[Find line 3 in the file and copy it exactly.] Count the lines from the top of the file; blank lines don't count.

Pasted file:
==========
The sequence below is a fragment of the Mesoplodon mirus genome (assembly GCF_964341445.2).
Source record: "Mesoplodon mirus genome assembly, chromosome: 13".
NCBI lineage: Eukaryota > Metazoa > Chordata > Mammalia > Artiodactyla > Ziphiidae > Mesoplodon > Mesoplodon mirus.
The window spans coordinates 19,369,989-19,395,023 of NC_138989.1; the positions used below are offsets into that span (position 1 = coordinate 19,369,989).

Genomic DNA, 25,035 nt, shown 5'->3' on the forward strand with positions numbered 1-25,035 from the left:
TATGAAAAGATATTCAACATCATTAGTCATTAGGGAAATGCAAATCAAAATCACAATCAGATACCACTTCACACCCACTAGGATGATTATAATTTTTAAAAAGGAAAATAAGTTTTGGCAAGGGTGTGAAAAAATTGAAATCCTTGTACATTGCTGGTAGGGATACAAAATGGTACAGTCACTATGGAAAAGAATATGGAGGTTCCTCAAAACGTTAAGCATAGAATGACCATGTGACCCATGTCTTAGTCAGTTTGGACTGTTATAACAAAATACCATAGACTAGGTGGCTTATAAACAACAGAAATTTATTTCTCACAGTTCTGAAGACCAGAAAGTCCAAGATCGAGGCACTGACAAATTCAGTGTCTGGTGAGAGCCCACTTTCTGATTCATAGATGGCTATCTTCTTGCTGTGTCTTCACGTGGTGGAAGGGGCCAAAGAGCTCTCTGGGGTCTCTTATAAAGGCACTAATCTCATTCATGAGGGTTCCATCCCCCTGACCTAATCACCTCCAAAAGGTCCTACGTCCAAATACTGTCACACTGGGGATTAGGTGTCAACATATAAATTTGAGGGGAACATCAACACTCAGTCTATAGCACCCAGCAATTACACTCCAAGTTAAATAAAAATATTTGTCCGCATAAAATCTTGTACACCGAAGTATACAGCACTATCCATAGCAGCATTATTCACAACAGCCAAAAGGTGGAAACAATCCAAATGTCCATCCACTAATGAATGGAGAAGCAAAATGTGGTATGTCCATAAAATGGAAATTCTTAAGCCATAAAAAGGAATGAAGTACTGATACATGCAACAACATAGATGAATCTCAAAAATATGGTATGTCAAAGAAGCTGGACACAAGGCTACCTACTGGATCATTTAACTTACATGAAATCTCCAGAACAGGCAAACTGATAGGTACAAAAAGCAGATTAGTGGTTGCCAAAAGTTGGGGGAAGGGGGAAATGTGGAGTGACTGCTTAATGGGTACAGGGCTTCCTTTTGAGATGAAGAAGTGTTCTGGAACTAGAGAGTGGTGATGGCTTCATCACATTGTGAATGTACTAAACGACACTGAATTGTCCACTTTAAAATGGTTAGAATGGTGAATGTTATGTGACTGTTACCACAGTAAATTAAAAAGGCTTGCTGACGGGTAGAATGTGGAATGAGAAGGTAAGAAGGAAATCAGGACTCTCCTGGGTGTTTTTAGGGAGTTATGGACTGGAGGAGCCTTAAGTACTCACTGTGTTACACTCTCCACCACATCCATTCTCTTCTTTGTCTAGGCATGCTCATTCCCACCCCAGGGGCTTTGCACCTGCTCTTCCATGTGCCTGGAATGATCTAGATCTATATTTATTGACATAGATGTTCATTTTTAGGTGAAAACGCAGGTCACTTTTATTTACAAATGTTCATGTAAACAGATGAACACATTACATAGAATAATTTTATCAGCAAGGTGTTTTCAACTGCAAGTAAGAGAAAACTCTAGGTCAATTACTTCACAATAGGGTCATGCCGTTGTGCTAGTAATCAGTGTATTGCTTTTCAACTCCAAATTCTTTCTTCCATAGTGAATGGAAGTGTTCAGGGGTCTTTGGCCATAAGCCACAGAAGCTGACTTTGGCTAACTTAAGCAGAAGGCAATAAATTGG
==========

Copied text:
NCBI lineage: Eukaryota > Metazoa > Chordata > Mammalia > Artiodactyla > Ziphiidae > Mesoplodon > Mesoplodon mirus.